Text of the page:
Breast cancer patients showed increased long-term risk of atrial fibrillation (AF), with a short-term risk for younger women as well, a population-based Danish study indicated.
Women younger than age 60 were more than twice as likely to have AF during the first 6 months after cancer diagnosis (HR 2.10, 95% CI 1.25–3.44), and risk was increased by 80% from 6 months to 3 years (HR 1.80, 95% CI 1.38–2.35), according to Maria D’Souza, MD, of Copenhagen University Hospital Herlev-Gentofte in Hellerup, Denmark, and colleagues.
The association differed significantly between age groups and follow-up time periods. Among patients older than age 60, the incidence of AF was not elevated during the first 6 months after their breast cancer diagnosis (HR 1.13, 95% CI 0.95-1.34) but was increased from 6 months to 3 years after diagnosis (HR 1.14, 95% CI 1.05–1.25), the authors reported online in HeartRhythm.
“Our findings should encourage doctors to focus on the risk of AF in patients with recent breast cancer in order to diagnose and treat as early as possible, and researchers to search for increased risk of AF looking at the cancer itself, treatment, genetic predisposition, and shared lifestyle risk factors,” noted D’Souza. “Ultimately, earlier treatment may result in better stroke prevention.”
In an accompanying editorial, Ankur Karnik, MD, of Boston University School of Medicine, and coauthors wrote that while the study “supports further research into the potentially bidirectional relationship between cancer and AF … [its] clinical significance is uncertain.
“Ultimately, the cumulative incidence at 3 years was low and similar for women with and without breast cancer (approximately 0.4% vs 0.2% before 60 years and 2.2% vs 2.4% after 60 years). Broad-based monitoring for AF in women with breast cancer is therefore not warranted at this time.”
D’Souza’s group suggested that both cancer-induced systemic inflammation and side effects of cancer treatment may contribute to an increased risk of AF.
Also, several comorbidities known to increase risk of AF in the general population had similar associations in the study population:
- Hypertension (HR 1.38, 95% CI 1.27-1.50)
- Ischemic heart disease (HR 1.35, 95% CI 1.16-1.56)
- Heart failure (HR 1.71, 95% CI 1.36-2.14)
- Chronic kidney disease (HR 1.46, 95% CI 1.05-2.05)
- Peripheral arterial disease (HR 1.80, 95% CI 1.38-2.36)
- Chronic obstructive pulmonary disease (HR 1.86, 95% CI 1.58-2.20)
- Chronic liver disease (HR 1.65, 95% CI 1.02-2.65)
Diabetes and thyroid disease were not associated with an increased risk of AF.
For the study, investigators used nationwide registries in Denmark to estimate the long-term incidence of AF in 74,155 patients (average age 62) diagnosed with breast cancer from 1998 to 2015. This group was compared with 222,465 age- and sex-matched individuals from the general population in a three-to-one ratio. Comorbidities and pharmacological treatment at baseline were similarly distributed between groups. Long-term incidence of AF was estimated using cumulative incidence curves and multivariable Cox regression models.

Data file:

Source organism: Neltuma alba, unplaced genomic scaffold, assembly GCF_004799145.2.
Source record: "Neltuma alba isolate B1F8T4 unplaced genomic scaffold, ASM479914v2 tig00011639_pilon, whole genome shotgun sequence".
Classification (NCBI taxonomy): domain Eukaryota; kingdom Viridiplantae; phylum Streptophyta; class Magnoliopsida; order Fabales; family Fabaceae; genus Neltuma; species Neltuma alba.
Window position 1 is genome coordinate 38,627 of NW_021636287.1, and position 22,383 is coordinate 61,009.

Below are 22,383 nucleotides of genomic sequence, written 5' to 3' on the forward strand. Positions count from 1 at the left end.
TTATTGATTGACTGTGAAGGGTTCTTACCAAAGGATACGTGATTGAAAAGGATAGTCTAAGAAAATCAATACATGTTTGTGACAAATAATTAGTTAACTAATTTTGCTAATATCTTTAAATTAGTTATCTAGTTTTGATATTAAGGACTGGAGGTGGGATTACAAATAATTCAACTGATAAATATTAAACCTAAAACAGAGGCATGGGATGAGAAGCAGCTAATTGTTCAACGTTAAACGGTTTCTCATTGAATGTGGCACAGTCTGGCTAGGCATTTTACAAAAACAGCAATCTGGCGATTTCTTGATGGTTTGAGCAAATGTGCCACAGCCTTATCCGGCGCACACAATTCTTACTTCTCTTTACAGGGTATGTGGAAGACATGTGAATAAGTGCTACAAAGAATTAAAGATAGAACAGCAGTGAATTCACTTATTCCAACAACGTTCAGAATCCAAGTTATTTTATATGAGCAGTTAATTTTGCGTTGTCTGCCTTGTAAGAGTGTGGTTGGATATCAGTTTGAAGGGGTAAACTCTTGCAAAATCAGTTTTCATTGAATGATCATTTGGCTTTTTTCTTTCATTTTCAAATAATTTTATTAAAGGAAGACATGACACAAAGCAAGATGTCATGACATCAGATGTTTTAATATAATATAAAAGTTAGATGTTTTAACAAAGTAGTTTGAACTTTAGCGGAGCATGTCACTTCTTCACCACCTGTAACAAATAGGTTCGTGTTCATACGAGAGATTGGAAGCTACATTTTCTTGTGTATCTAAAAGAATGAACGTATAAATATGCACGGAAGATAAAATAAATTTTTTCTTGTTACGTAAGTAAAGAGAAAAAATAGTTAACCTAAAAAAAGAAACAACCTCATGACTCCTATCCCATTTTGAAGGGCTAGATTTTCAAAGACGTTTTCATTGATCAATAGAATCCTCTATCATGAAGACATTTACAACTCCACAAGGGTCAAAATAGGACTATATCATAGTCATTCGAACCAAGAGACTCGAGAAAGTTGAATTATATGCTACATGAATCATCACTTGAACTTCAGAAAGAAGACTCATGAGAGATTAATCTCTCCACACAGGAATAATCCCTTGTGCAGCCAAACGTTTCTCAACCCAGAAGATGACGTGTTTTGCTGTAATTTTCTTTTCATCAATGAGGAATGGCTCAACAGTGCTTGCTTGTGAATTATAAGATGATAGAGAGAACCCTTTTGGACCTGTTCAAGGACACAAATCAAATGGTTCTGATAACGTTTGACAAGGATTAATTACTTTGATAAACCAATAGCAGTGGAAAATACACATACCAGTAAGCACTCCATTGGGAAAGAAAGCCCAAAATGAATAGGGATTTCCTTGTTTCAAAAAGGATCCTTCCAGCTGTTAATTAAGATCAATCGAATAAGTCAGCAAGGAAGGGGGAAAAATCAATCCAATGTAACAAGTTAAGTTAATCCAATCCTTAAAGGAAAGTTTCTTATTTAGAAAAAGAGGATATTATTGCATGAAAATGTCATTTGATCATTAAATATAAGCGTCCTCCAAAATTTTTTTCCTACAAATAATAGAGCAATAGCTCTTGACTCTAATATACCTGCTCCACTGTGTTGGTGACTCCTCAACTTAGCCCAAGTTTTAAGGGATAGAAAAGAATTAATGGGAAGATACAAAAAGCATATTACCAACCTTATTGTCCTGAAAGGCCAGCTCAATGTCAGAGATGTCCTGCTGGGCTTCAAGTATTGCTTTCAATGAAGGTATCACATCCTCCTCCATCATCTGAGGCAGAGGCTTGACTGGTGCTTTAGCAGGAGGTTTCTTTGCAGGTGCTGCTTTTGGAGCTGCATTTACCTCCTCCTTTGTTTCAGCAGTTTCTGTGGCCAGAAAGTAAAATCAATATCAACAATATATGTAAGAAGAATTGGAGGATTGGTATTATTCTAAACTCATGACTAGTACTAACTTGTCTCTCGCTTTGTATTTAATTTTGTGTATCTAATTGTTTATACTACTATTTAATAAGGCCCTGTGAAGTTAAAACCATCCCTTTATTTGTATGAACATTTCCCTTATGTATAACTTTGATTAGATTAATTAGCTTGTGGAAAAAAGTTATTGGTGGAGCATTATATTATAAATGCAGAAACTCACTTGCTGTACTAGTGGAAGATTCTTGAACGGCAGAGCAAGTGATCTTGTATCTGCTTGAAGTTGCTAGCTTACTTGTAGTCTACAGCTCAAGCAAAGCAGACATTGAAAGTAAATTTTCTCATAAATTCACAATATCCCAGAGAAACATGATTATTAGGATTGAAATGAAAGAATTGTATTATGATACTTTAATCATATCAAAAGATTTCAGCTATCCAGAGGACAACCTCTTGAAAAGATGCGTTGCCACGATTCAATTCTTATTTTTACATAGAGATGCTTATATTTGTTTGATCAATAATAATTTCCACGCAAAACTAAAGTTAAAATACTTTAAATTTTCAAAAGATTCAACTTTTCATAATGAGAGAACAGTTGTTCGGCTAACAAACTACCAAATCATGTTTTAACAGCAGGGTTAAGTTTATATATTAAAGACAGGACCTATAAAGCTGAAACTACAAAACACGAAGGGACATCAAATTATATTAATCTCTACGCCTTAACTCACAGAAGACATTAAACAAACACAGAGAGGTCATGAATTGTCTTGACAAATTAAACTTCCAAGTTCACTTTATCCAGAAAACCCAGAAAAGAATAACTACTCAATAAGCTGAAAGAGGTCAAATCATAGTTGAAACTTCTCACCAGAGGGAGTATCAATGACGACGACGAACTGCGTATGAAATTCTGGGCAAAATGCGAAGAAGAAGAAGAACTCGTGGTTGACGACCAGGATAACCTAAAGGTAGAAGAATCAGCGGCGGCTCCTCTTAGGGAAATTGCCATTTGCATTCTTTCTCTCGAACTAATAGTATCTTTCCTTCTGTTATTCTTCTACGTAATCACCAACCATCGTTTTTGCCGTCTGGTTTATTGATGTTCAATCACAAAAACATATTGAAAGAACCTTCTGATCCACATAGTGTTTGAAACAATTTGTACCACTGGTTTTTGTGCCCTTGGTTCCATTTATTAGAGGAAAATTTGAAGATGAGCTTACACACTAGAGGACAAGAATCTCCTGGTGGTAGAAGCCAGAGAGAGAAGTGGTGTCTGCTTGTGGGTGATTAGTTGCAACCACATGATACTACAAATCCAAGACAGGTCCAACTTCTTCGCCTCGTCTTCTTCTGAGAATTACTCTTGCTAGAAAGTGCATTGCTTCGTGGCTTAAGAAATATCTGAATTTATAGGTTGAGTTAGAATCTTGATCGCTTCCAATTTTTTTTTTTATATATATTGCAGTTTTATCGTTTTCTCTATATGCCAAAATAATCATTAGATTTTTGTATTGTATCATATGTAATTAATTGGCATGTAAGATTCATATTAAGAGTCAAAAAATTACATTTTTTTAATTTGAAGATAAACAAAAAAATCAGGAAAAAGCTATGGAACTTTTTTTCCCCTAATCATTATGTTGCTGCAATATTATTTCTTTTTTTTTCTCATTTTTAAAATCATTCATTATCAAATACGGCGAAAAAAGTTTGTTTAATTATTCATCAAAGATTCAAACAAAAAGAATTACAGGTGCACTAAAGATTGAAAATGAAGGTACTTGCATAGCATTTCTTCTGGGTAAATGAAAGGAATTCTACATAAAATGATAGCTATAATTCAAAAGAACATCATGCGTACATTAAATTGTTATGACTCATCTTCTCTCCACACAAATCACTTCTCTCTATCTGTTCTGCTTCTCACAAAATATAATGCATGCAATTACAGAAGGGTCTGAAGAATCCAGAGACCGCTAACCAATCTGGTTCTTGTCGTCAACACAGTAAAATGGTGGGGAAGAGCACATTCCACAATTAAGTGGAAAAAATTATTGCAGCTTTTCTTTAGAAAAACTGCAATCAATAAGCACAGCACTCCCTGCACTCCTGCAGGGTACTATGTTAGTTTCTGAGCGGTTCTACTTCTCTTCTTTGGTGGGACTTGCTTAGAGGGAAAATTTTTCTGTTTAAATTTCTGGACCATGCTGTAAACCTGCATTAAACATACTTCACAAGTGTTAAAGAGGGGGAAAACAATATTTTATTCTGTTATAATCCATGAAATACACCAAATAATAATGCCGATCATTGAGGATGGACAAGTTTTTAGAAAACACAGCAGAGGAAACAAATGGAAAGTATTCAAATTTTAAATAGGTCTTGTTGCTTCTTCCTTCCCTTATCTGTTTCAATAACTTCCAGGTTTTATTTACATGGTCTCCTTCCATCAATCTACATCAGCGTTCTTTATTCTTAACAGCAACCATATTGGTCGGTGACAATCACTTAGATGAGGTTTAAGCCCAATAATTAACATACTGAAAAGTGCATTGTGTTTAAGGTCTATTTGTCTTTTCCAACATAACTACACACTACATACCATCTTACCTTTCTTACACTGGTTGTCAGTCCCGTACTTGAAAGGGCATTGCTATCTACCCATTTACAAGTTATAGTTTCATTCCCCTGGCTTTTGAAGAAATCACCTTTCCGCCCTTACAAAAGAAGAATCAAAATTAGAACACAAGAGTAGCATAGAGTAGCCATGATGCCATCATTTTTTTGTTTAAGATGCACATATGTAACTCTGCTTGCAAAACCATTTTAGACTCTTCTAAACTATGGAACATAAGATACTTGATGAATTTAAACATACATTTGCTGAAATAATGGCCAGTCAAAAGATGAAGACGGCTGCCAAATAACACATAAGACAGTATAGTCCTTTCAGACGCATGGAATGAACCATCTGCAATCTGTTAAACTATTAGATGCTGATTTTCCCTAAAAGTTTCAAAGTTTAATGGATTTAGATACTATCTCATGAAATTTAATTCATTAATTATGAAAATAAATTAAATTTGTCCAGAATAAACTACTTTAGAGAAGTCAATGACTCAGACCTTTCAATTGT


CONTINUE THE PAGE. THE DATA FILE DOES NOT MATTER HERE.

D’Souza and coauthors noted “an important angle to the increased incidence of AF; we observed a higher relative risk of AF in the youngest patients (compared with the background population) but found that the oldest patients had the highest absolute risk of developing AF.”
The relative increase in risk in the youngest (<60 years) patients might be due to "[age-related] differences in treatment modalities, with younger patients receiving more aggressive and cardiotoxic treatment than do older patients," they noted. They urged further study to clarify the role of systemic inflammation, particularly that due to conventional treatments, including radiotherapy, anthracycline, trastuzumab [Herceptin], and aromatase inhibitors.
Editorialists wrote that the results must be considered in light of several factors. These included that “the 3 year follow-up may be too short a time for the cardiotoxic effects of breast cancer treatment to fully manifest; that analyses did not account for] unmeasured confounding from body mass index … or for competing risk of death – three-year mortality risk was larger than the risk of AF in both groups.”
Likewise, the study authors suggested that the comparatively higher mortality rate in breast cancer patients may have caused underestimation of their AF risk. Another limitation was the potential for residual confounding due to lack of information on the breast cancer patients’ individual stage, cancer treatments, and prognosis.
This study was funded by the Danish Heart Foundation, Copenhagen, Denmark and the VELUX Foundations, Copenhagen, Denmark.
D’Souza, Madelaire, and Smedegaard disclosed receiving grants from the Danish Heart Foundation. In addition, D’Souza, Fosbøl, Smedegaard, and Torp-Pedersen disclosed various grants/personal fees. Other authors reported no conflicts of interest.